What you should know about bounce rate in Google Analytics

A lot of people think that a bounce in Google Analytics is a one-page-long session. It’s not quite true. A bounce is a one-hit-long session, which means that if a user triggers any event during his single-page session, it won’t be considered as a bounce. Below I show why it’s good to keep it in mind.

Bounce rate inflation

A couple of days ago we noticed a huge surge of bounce rate on the website — 15% to 85% overnight. All the bounced traffic was landing on the product pages, which haven’t been changed for a while. Neither were our marketing campaigns

After checking all the links, buttons, pictures, and other elements on the product page, we made a guess that it had to do with the page load time.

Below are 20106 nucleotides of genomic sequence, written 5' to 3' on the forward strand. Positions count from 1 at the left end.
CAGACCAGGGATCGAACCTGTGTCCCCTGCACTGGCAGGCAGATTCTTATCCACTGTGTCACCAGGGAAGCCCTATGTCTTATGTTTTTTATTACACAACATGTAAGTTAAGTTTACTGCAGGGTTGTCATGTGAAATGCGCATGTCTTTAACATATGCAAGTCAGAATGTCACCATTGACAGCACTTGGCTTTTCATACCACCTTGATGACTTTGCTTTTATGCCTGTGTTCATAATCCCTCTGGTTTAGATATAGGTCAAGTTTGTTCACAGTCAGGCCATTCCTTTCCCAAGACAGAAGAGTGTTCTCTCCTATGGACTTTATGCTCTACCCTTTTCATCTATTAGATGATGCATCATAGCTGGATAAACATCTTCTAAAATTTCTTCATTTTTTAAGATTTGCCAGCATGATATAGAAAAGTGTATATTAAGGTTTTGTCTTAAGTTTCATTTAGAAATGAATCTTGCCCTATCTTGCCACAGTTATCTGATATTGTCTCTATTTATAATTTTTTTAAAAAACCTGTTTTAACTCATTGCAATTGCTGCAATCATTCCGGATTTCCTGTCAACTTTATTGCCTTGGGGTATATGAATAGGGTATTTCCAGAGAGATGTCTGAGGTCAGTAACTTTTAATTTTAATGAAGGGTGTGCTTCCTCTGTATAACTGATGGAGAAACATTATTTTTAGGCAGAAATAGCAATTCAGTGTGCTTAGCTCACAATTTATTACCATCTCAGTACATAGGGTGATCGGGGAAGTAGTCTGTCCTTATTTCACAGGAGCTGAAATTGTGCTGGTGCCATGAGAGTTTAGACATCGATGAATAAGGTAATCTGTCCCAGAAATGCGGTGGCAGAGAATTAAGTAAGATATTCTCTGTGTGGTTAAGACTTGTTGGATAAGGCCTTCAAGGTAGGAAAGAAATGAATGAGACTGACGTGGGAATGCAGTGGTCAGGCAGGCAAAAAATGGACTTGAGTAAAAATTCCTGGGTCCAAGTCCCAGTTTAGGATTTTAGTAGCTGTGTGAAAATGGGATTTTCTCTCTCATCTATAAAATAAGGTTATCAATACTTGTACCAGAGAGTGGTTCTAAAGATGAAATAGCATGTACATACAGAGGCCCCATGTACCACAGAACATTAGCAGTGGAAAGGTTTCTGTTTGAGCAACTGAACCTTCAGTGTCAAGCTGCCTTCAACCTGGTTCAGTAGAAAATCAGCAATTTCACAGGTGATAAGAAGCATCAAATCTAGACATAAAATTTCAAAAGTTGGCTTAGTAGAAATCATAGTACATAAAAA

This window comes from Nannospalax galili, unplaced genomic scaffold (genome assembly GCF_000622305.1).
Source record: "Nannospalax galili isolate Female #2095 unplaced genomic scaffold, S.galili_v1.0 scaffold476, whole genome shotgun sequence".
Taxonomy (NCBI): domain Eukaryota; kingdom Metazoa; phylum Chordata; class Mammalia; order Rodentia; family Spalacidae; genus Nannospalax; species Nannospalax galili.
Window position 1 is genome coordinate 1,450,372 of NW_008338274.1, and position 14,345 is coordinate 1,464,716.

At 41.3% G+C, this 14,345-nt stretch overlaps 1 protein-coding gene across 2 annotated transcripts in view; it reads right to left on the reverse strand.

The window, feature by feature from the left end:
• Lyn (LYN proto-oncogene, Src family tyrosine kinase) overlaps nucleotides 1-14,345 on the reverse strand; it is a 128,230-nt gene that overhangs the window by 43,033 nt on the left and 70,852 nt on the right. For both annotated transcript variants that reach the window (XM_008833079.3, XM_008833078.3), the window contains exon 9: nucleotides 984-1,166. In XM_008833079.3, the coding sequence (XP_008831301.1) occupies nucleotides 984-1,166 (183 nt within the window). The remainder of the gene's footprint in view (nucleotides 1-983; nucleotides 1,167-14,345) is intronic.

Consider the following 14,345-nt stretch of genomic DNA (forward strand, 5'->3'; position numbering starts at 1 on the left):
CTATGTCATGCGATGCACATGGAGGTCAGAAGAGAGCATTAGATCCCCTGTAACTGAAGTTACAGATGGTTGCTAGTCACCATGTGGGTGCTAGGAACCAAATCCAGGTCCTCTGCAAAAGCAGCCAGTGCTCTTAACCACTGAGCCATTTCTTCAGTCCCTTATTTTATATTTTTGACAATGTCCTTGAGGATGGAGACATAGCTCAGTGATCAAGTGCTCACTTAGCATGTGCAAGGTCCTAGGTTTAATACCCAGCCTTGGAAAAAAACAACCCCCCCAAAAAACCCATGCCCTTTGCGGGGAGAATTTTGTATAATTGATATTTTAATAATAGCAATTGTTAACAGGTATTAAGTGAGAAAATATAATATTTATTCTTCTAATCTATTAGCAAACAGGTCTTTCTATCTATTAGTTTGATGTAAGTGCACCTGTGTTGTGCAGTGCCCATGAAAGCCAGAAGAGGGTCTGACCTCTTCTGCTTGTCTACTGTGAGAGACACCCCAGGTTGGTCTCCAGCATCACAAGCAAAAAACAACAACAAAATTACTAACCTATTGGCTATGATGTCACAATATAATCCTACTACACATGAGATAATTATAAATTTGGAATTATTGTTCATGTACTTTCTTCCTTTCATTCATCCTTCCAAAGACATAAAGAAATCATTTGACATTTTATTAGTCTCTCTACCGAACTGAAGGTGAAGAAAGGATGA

However, it wasn’t the case — there was no correlation with the bounce rate surge

Eventually, it turned out that just a couple of days ago the JS code on the product page stopped sending user interaction events to Google Analytics. You can see how red and yellow lines suddenly turned to zero on May 7th

Although users behavior hasn’t actually changed, from Google Analytics point of view, it has. I call it bounce rate inflation.

An alternative way to prove that the product page’s UX hasn’t changed is to look at the exit rate

As you can see, it’s still the same.


Bounce rate ≠ percentage of single-page sessions. It is determined by the events your site is sending to Google Analytics. Which means that you can make it ridiculously low by sending frequent events, like page scrolls. It is called bounce rate inflation. Be aware of that when comparing bounce rates of different websites.

 297   2019